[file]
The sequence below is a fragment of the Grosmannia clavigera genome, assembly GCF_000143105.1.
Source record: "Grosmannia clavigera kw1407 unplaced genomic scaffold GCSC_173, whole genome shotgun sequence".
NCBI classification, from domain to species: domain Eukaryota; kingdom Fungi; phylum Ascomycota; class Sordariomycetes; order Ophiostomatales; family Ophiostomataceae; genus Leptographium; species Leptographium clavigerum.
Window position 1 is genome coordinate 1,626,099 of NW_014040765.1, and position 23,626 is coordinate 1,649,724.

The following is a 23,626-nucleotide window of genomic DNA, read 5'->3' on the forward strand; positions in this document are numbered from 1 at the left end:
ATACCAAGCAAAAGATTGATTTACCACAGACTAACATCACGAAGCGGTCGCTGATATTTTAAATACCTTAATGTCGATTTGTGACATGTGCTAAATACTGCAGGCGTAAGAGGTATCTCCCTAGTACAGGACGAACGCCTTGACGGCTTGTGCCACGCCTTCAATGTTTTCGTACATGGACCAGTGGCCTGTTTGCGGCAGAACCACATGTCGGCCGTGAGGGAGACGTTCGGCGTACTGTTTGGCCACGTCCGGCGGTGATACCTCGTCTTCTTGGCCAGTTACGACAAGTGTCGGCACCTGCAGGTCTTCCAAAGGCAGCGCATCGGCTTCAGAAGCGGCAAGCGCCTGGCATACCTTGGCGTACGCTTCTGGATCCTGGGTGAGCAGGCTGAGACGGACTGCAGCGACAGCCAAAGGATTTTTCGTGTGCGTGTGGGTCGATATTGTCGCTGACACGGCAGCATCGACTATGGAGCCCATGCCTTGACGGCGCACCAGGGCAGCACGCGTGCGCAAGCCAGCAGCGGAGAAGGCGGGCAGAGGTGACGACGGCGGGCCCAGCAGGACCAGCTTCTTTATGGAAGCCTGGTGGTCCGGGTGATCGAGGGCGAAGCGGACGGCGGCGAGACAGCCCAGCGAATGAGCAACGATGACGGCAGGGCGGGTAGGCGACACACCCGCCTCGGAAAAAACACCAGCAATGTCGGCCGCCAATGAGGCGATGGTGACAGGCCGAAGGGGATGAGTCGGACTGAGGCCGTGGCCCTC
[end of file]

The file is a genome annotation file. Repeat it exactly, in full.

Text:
The sequence below is a fragment of the Grosmannia clavigera genome, assembly GCF_000143105.1.
Source record: "Grosmannia clavigera kw1407 unplaced genomic scaffold GCSC_173, whole genome shotgun sequence".
NCBI classification, from domain to species: domain Eukaryota; kingdom Fungi; phylum Ascomycota; class Sordariomycetes; order Ophiostomatales; family Ophiostomataceae; genus Leptographium; species Leptographium clavigerum.
Window position 1 is genome coordinate 1,626,099 of NW_014040765.1, and position 23,626 is coordinate 1,649,724.

The following is a 23,626-nucleotide window of genomic DNA, read 5'->3' on the forward strand; positions in this document are numbered from 1 at the left end:
ATACCAAGCAAAAGATTGATTTACCACAGACTAACATCACGAAGCGGTCGCTGATATTTTAAATACCTTAATGTCGATTTGTGACATGTGCTAAATACTGCAGGCGTAAGAGGTATCTCCCTAGTACAGGACGAACGCCTTGACGGCTTGTGCCACGCCTTCAATGTTTTCGTACATGGACCAGTGGCCTGTTTGCGGCAGAACCACATGTCGGCCGTGAGGGAGACGTTCGGCGTACTGTTTGGCCACGTCCGGCGGTGATACCTCGTCTTCTTGGCCAGTTACGACAAGTGTCGGCACCTGCAGGTCTTCCAAAGGCAGCGCATCGGCTTCAGAAGCGGCAAGCGCCTGGCATACCTTGGCGTACGCTTCTGGATCCTGGGTGAGCAGGCTGAGACGGACTGCAGCGACAGCCAAAGGATTTTTCGTGTGCGTGTGGGTCGATATTGTCGCTGACACGGCAGCATCGACTATGGAGCCCATGCCTTGACGGCGCACCAGGGCAGCACGCGTGCGCAAGCCAGCAGCGGAGAAGGCGGGCAGAGGTGACGACGGCGGGCCCAGCAGGACCAGCTTCTTTATGGAAGCCTGGTGGTCCGGGTGATCGAGGGCGAAGCGGACGGCGGCGAGACAGCCCAGCGAATGAGCAACGATGACGGCAGGGCGGGTAGGCGACACACCCGCCTCGGAAAAAACACCAGCAATGTCGGCCGCCAATGAGGCGATGGTGACAGGCCGAAGGGGATGAGTCGGACTGAGGCCGTGGCCCTC